Stress, anxiety, and quality of sleep. Those are among the most common reasons individuals turn to CBD, according to a new study published last month.
The study, based on survey data and published in the Journal of Cannabis Research, showed “that CBD users take the drug to manage self-perceived anxiety, stress, sleep, and other symptoms, often in low doses, and these patterns vary by demographic characteristics.”
The authors noted that additional “research is required to understand how low doses, representative of the general user, might impact mental health symptoms like stress, anxiety, and sleep problems.”
“CBD is used for a wide range of physical and mental health symptoms and improved general health and well-being,” they wrote. “A majority of the sample surveyed in this study found that CBD helped their symptoms, and they often used doses below 50 mg. Out of the four most common symptoms, three were related to mental health. Self-perceived stress, anxiety, and sleep problems constitute some of society’s biggest health problems, but we lack adequate treatment options. Further research is needed into whether CBD can efficiently and safely help treat these symptoms.”
The authors said that research “into the effects of low-dose CBD on outcomes like stress, anxiety, and sleep problems have been scarce,” and so they “conducted an online survey of CBD users to better understand patterns of use, dose, and self-perceived effects of CBD.”
The survey sample consisted of 387 “current or past-CBD users who answered a 20-question online survey.”
About 61 percent of the individuals were female, and 72 percent were between 25 and 54 years old. The vast majority of the respondents—77 percent—were based in the United Kingdom.
The Rapid Spread of CBD Usage
CBD use has exploded in recent years, with an increasing number of hemp-derived products showing up on shelves in drug and convenience stores. As the survey data indicated, many individuals have found positive results from CBD in their pursuit of relief from sleep deprivation and anxiety.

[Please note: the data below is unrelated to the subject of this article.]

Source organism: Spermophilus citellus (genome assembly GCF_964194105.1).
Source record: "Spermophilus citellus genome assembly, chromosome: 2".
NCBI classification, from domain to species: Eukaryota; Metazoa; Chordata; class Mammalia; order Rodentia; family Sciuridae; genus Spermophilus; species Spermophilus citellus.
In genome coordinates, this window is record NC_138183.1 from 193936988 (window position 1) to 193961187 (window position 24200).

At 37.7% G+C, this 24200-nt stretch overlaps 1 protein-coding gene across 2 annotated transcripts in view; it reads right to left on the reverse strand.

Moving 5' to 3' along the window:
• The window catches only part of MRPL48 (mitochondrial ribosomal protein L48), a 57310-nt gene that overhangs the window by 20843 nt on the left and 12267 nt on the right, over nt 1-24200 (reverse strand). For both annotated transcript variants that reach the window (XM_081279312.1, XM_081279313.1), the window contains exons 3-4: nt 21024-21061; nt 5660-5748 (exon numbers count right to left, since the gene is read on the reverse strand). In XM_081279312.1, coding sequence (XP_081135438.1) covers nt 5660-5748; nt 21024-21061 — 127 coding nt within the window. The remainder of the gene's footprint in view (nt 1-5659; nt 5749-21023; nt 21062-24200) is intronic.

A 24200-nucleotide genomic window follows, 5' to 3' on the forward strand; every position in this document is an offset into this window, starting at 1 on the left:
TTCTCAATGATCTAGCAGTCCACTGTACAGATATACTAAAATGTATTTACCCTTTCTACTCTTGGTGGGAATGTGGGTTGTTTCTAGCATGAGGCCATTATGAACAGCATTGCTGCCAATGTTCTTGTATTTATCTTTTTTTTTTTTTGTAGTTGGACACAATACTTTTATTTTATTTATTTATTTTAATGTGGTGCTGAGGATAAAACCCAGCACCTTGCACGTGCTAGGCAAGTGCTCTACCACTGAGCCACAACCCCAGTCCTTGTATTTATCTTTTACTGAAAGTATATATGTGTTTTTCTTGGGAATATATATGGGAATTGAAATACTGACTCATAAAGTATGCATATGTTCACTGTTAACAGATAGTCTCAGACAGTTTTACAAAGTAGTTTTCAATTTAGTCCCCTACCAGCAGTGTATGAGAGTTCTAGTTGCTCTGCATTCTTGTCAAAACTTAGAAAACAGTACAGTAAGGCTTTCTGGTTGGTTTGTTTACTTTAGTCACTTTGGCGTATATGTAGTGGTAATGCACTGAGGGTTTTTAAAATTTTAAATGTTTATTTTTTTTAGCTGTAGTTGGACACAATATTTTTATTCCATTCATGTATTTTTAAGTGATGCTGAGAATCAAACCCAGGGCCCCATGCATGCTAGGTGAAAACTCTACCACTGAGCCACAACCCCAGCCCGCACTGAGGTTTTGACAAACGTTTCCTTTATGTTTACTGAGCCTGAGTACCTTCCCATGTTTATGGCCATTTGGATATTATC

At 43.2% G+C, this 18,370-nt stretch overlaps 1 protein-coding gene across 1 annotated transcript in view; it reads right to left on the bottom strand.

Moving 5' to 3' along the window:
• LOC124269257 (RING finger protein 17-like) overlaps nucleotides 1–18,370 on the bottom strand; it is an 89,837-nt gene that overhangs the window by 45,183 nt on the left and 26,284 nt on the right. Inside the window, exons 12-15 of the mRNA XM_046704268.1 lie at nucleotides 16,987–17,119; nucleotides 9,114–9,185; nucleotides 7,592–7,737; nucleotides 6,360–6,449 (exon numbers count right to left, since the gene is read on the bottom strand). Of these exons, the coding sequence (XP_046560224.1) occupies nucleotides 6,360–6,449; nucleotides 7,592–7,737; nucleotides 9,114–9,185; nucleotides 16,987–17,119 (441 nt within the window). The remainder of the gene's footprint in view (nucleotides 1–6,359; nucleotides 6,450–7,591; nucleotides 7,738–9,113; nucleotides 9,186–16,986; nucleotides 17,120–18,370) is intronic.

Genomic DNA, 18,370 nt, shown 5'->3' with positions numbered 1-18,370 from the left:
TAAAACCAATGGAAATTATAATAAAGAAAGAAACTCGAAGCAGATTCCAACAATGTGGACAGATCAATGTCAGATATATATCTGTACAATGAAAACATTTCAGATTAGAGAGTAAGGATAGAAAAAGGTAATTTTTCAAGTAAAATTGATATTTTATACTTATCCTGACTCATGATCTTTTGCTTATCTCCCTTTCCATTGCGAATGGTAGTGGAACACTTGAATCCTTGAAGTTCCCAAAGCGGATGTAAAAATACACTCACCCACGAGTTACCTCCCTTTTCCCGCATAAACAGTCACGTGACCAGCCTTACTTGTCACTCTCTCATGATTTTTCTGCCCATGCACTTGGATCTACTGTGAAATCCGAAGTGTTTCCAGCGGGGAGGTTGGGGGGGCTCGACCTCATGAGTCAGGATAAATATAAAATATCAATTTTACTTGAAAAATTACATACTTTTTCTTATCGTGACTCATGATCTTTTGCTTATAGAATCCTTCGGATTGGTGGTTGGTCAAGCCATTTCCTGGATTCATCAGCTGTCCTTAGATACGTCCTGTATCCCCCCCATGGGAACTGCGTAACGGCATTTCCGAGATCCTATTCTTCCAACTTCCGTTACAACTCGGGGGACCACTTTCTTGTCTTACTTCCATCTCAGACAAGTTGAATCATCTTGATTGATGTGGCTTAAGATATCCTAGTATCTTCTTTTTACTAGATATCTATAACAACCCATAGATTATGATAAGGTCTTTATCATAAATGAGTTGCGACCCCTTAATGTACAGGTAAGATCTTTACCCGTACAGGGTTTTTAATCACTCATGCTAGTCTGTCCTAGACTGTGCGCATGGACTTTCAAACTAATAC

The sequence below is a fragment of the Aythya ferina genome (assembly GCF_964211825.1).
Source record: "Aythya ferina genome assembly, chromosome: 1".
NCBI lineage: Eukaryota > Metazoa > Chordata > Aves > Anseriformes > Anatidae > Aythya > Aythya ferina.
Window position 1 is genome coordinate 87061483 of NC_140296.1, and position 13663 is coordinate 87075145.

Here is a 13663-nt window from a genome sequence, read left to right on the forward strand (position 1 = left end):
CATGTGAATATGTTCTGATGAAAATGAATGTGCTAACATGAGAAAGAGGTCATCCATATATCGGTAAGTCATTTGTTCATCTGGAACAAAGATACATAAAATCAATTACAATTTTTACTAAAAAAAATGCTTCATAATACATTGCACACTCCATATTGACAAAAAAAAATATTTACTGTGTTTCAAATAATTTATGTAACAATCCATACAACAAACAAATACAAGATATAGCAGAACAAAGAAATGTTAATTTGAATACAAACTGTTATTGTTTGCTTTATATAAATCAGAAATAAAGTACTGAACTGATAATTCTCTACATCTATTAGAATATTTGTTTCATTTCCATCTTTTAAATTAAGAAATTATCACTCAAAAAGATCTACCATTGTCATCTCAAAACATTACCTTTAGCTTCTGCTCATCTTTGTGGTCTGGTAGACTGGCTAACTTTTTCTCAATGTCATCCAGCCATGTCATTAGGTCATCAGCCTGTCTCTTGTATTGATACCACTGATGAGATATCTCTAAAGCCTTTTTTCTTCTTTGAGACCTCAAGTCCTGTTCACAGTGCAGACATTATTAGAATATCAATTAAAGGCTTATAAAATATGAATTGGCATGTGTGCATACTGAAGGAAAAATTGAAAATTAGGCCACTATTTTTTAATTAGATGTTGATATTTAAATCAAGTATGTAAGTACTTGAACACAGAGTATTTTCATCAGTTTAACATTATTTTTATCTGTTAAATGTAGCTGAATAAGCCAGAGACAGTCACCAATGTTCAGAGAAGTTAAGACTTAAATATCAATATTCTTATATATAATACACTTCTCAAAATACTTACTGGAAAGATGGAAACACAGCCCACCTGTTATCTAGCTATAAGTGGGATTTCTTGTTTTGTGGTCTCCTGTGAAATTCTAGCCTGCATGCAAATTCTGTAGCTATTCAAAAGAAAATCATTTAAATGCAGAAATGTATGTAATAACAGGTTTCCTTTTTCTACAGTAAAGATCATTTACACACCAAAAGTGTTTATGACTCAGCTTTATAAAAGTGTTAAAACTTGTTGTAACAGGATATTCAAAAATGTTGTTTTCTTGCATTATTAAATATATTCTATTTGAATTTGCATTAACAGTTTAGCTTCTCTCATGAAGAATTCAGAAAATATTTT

And for many who find THC to be a bit too much, CBD is widely seen as a more chill alternative with fewer undesirable or disruptive effects. In fact, a study published late last year found that there is no evidence that CBD alone can impair driving.
“With rapidly changing attitudes towards medical and non-medical use of cannabis, driving under the influence of cannabis is emerging as an important and somewhat controversial public health issue,” said Iain McGregor of the University of Sydney, who was involved in the study. “While some previous studies have looked at the effects of cannabis on driving, most have focused on smoked cannabis containing only THC (not CBD) and have not precisely quantified the duration of impairment.”
CBD is also increasingly recognized as a safer alternative to opioids, prompting some organizations to reassess their drug policies. Last month, the NFL said it was working with its players union on how both THC and CBD could serve as an effective alternative to prescription painkillers for its players. The league said it was “working to improve player health through evidence-based treatment of acute and chronic pain, and to facilitate research to better understand and improve potential alternative treatments.”